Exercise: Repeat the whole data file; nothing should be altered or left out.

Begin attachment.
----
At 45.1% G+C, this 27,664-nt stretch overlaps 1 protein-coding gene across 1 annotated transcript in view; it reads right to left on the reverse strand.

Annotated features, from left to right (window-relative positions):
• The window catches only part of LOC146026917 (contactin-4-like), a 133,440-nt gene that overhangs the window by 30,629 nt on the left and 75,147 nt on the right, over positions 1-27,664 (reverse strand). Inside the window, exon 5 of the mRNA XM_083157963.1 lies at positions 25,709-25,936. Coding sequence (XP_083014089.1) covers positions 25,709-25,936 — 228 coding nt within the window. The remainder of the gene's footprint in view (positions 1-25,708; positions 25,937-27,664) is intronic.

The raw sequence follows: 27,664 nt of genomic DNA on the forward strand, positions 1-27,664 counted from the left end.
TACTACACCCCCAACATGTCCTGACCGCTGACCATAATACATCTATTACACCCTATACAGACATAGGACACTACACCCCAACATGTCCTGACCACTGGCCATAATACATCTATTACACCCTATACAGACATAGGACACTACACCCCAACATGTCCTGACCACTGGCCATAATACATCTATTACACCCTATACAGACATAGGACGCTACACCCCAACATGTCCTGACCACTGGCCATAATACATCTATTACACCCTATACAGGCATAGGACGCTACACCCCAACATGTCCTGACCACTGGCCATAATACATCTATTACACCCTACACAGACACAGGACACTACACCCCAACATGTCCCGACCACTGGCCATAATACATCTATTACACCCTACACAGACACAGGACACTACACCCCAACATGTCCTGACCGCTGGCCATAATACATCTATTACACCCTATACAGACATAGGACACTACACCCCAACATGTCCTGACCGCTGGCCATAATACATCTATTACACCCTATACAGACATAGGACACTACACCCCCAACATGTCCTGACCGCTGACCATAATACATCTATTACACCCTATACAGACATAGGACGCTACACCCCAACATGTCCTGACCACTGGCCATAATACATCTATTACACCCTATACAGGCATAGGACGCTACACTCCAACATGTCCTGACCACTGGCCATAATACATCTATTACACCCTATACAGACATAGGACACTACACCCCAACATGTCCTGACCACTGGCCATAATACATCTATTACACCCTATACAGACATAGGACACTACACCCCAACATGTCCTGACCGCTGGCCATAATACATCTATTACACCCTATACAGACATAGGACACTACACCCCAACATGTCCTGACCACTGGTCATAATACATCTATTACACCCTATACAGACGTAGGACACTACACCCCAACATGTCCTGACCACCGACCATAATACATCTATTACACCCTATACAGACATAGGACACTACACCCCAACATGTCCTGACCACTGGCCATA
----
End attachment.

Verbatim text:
At 45.1% G+C, this 27,664-nt stretch overlaps 1 protein-coding gene across 1 annotated transcript in view; it reads right to left on the reverse strand.

Annotated features, from left to right (window-relative positions):
• The window catches only part of LOC146026917 (contactin-4-like), a 133,440-nt gene that overhangs the window by 30,629 nt on the left and 75,147 nt on the right, over positions 1-27,664 (reverse strand). Inside the window, exon 5 of the mRNA XM_083157963.1 lies at positions 25,709-25,936. Coding sequence (XP_083014089.1) covers positions 25,709-25,936 — 228 coding nt within the window. The remainder of the gene's footprint in view (positions 1-25,708; positions 25,937-27,664) is intronic.

The raw sequence follows: 27,664 nt of genomic DNA on the forward strand, positions 1-27,664 counted from the left end.
TACTACACCCCCAACATGTCCTGACCGCTGACCATAATACATCTATTACACCCTATACAGACATAGGACACTACACCCCAACATGTCCTGACCACTGGCCATAATACATCTATTACACCCTATACAGACATAGGACACTACACCCCAACATGTCCTGACCACTGGCCATAATACATCTATTACACCCTATACAGACATAGGACGCTACACCCCAACATGTCCTGACCACTGGCCATAATACATCTATTACACCCTATACAGGCATAGGACGCTACACCCCAACATGTCCTGACCACTGGCCATAATACATCTATTACACCCTACACAGACACAGGACACTACACCCCAACATGTCCCGACCACTGGCCATAATACATCTATTACACCCTACACAGACACAGGACACTACACCCCAACATGTCCTGACCGCTGGCCATAATACATCTATTACACCCTATACAGACATAGGACACTACACCCCAACATGTCCTGACCGCTGGCCATAATACATCTATTACACCCTATACAGACATAGGACACTACACCCCCAACATGTCCTGACCGCTGACCATAATACATCTATTACACCCTATACAGACATAGGACGCTACACCCCAACATGTCCTGACCACTGGCCATAATACATCTATTACACCCTATACAGGCATAGGACGCTACACTCCAACATGTCCTGACCACTGGCCATAATACATCTATTACACCCTATACAGACATAGGACACTACACCCCAACATGTCCTGACCACTGGCCATAATACATCTATTACACCCTATACAGACATAGGACACTACACCCCAACATGTCCTGACCGCTGGCCATAATACATCTATTACACCCTATACAGACATAGGACACTACACCCCAACATGTCCTGACCACTGGTCATAATACATCTATTACACCCTATACAGACGTAGGACACTACACCCCAACATGTCCTGACCACCGACCATAATACATCTATTACACCCTATACAGACATAGGACACTACACCCCAACATGTCCTGACCACTGGCCATA